An American Editor

May 17, 2010

On Books: The Most Important Novel in Your Life

As I was reading yet another book — seems as if that is all I ever do — a stray thought occurred to me: What was the most important novel I had ever read? By important, I mean that changed my perspective and influenced future decisions I made.

I started thinking about the thousands of books I have read; some I misremembered as fiction when they were really nonfiction. Who knows how many I have completely forgotten, which, I suppose, means they weren’t all that important to me. And my list began to grow.

First, there were all the Tom Swift (made me think I wanted to be an scientist) and the Hardy Boys (nothing cooler than being a detective, or so a 10-year-old once thought) books. Then came the standard books that most of us read or tried to read, such as Huckleberry Finn and Tom Sawyer, Uncle Tom’s Cabin, The Great Gatsby, The Sun Also Rises, and hundreds more. It rapidly became a mountain of a task, when I originally thought it would be just a molehill. I can’t tell you how relieved I was when I realized that I had at least limited the question to novels. I’d be in great distress if I had included nonfiction, although perhaps I’ll ask that question in the not-so-distant future.

Well, it was quite a struggle. I had to pass through many doors, and even had to double-check a couple; for example, I remembered Black Like Me by John Griffin as a novel when it is a true story. I shut the door on 1984, Animal Farm, Grapes of Wrath, Catcher in the Rye, Catch-22, Portnoy’s Complaint, and myriad other novels. I eventually narrowed it down to 4:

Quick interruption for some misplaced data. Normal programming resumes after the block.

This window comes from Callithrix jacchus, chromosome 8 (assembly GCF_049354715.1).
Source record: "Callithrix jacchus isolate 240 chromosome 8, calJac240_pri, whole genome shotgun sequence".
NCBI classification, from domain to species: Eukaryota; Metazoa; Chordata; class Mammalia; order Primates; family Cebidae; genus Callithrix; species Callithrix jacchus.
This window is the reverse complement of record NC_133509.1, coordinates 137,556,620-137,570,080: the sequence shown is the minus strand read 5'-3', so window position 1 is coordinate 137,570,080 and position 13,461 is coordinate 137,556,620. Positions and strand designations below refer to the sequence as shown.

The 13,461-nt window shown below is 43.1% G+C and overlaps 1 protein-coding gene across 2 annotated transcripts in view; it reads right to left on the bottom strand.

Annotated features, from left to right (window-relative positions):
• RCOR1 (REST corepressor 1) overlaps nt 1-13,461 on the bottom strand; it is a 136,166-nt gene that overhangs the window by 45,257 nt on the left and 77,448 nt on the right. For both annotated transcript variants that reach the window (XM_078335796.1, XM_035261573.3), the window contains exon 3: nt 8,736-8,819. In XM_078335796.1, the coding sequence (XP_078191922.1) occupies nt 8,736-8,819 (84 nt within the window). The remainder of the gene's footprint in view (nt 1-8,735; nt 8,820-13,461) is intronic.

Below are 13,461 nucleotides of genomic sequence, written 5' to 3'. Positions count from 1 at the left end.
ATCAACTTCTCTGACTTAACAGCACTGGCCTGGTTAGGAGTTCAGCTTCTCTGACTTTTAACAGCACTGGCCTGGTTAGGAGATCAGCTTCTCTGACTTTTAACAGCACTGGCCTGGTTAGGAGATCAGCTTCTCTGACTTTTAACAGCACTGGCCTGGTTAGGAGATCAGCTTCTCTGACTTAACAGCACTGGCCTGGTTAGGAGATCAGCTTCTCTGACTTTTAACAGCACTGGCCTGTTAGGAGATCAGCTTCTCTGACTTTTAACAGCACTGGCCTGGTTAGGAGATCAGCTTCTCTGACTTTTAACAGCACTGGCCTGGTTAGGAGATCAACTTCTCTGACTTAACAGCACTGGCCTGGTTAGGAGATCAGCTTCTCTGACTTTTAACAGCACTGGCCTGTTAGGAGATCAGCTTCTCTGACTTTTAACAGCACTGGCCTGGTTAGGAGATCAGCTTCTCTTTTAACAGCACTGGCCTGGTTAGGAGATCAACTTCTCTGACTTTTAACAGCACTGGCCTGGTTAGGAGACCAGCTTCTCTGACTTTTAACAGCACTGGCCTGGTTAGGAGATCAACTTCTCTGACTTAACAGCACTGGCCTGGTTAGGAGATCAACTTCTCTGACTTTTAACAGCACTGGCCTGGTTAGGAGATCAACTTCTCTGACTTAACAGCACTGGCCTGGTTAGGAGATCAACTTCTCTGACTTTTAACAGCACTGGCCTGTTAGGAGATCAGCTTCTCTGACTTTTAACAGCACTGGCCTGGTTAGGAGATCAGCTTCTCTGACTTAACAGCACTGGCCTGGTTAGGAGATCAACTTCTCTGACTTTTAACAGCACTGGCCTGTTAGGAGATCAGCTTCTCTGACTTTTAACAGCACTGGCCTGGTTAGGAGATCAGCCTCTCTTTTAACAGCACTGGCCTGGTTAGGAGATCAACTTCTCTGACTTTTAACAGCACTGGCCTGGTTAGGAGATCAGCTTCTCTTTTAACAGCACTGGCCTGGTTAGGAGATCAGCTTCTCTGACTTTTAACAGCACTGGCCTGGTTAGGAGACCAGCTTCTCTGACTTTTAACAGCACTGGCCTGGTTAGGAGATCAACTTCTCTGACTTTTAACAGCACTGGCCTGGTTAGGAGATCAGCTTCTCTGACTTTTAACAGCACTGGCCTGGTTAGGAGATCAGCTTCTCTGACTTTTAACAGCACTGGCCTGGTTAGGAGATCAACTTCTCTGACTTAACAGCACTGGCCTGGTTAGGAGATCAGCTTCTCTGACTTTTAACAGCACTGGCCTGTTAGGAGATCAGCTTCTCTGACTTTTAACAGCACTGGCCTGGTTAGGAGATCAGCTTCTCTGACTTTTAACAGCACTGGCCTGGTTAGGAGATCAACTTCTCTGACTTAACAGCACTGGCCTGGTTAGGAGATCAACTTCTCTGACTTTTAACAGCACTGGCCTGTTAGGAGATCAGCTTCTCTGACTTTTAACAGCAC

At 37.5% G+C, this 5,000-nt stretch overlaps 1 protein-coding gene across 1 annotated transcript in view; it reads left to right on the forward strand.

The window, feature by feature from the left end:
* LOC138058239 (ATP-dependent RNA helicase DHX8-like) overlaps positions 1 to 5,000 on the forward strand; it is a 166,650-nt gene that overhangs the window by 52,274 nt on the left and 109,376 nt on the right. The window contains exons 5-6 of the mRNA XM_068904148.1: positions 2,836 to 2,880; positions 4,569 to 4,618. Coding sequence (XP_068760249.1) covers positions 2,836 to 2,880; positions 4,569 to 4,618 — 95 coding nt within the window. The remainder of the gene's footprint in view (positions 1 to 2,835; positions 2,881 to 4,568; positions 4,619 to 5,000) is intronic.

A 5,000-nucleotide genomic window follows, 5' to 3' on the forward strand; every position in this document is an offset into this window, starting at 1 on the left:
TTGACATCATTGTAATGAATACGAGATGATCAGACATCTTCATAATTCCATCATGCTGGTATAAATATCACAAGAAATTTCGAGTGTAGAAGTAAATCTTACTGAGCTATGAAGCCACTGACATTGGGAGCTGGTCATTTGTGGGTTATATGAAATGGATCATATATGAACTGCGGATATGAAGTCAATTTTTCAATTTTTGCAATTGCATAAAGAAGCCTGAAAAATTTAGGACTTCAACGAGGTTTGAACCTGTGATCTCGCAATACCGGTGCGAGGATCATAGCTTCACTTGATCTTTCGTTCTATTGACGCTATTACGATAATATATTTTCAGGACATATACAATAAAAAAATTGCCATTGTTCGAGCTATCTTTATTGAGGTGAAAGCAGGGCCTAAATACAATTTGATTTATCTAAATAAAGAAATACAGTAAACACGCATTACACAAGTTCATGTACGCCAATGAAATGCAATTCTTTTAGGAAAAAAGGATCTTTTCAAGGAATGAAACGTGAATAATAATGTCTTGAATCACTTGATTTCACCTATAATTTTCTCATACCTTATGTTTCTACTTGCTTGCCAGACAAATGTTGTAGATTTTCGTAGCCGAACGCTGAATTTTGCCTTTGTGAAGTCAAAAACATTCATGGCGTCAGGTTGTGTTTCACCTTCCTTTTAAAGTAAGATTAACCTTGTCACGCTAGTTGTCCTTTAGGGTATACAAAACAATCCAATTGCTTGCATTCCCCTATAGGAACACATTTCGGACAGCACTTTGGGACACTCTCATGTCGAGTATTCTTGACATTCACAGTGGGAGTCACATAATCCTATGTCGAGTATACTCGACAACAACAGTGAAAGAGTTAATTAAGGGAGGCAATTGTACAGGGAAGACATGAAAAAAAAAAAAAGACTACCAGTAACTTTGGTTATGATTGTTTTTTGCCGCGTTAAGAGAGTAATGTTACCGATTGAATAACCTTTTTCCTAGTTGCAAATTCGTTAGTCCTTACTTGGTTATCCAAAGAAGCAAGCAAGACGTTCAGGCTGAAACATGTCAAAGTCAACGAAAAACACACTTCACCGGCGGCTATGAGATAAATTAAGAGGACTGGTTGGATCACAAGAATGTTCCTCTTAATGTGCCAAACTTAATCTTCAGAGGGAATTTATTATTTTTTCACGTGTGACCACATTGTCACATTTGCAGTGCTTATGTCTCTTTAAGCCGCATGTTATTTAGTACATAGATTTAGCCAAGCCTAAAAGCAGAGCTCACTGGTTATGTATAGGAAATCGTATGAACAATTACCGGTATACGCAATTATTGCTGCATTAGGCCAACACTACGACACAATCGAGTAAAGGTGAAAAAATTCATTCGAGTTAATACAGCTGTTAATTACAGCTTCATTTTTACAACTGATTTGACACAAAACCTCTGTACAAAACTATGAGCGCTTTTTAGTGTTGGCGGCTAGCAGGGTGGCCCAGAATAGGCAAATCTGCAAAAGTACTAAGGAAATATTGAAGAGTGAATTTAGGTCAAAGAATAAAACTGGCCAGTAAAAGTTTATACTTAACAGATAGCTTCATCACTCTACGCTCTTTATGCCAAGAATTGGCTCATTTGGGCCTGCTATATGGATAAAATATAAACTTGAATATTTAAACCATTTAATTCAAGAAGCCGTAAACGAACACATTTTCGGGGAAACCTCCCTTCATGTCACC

• Farenheit 451 by Ray Bradbury
  • To Kill a Mockingbird by Harper Lee
  • It Can’t Happen Here by Sinclair Lewis
  • Rumpole of the Bailey by John Mortimer

Now I was stymied. I just couldn’t decide (and really can’t decide) which among the 4 was the most important or influential. Each influenced me in a different era of my life, and each had major consequences for me.

Fahrenheit 451, Ray Bradbury’s story of a future America when books were burned and critical thinking was discouraged, made me question my schooling. I began challenging teachers; I was taught in an era when memorization was key, not critical thinking. There were a few teachers — the good teachers whom I still remember 50+ years later — who encouraged critical thinking, encouraged discussion, encouraged debate, but who, alas, were so few and far between and often forced to leave the school system, as to turn me away from becoming an educator. I simply could not picture myself being a typical, uncritical, nonthinking teacher. I also had difficulty with the publish-or-perish aspects of education that predominated in those days.